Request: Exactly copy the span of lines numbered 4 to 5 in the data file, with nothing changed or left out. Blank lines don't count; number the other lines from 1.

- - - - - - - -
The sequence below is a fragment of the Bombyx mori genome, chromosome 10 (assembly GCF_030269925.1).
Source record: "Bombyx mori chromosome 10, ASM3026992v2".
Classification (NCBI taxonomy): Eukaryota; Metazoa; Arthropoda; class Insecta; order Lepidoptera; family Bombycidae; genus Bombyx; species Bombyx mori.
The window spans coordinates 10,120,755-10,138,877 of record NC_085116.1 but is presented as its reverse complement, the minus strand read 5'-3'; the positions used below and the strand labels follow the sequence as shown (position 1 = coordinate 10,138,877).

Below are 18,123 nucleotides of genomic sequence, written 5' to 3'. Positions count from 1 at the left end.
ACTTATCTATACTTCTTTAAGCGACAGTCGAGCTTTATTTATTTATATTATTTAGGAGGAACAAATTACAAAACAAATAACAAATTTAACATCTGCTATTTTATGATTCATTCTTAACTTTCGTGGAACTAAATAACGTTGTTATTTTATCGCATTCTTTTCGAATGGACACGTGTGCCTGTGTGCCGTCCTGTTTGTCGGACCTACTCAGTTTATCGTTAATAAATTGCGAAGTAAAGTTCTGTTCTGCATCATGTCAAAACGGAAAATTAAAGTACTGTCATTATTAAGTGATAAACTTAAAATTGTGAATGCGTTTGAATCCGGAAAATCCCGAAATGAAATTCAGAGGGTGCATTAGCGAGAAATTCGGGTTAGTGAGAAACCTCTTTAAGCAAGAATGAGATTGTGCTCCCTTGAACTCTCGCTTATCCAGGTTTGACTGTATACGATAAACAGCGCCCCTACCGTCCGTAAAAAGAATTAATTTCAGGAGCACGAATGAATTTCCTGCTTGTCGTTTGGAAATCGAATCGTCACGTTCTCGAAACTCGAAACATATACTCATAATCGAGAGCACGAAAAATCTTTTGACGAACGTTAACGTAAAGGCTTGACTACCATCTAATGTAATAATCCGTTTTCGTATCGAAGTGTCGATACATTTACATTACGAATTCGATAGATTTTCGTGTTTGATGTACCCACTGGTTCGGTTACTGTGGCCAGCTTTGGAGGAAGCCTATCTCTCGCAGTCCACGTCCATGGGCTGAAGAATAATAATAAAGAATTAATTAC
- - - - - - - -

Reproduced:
The window spans coordinates 10,120,755-10,138,877 of record NC_085116.1 but is presented as its reverse complement, the minus strand read 5'-3'; the positions used below and the strand labels follow the sequence as shown (position 1 = coordinate 10,138,877).

Below are 18,123 nucleotides of genomic sequence, written 5' to 3'. Positions count from 1 at the left end.